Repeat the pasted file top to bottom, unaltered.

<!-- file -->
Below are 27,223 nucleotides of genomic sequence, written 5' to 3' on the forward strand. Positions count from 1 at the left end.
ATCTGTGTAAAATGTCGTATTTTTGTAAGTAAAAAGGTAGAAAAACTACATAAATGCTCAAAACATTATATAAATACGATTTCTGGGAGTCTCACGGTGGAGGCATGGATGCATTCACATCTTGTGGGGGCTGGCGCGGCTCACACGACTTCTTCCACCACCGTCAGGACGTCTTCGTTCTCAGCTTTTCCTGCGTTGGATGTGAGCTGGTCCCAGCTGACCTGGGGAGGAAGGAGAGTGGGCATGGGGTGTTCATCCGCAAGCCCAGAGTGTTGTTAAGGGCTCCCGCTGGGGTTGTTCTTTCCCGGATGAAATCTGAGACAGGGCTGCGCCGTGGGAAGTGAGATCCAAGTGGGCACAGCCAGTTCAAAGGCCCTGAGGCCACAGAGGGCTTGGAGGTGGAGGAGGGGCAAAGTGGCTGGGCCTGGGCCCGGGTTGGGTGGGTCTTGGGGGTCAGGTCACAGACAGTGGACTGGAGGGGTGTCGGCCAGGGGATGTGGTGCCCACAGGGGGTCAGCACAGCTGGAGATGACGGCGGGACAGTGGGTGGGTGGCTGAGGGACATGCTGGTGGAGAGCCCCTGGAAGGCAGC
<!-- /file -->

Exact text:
Below are 27,223 nucleotides of genomic sequence, written 5' to 3' on the forward strand. Positions count from 1 at the left end.
ATCTGTGTAAAATGTCGTATTTTTGTAAGTAAAAAGGTAGAAAAACTACATAAATGCTCAAAACATTATATAAATACGATTTCTGGGAGTCTCACGGTGGAGGCATGGATGCATTCACATCTTGTGGGGGCTGGCGCGGCTCACACGACTTCTTCCACCACCGTCAGGACGTCTTCGTTCTCAGCTTTTCCTGCGTTGGATGTGAGCTGGTCCCAGCTGACCTGGGGAGGAAGGAGAGTGGGCATGGGGTGTTCATCCGCAAGCCCAGAGTGTTGTTAAGGGCTCCCGCTGGGGTTGTTCTTTCCCGGATGAAATCTGAGACAGGGCTGCGCCGTGGGAAGTGAGATCCAAGTGGGCACAGCCAGTTCAAAGGCCCTGAGGCCACAGAGGGCTTGGAGGTGGAGGAGGGGCAAAGTGGCTGGGCCTGGGCCCGGGTTGGGTGGGTCTTGGGGGTCAGGTCACAGACAGTGGACTGGAGGGGTGTCGGCCAGGGGATGTGGTGCCCACAGGGGGTCAGCACAGCTGGAGATGACGGCGGGACAGTGGGTGGGTGGCTGAGGGACATGCTGGTGGAGAGCCCCTGGAAGGCAGC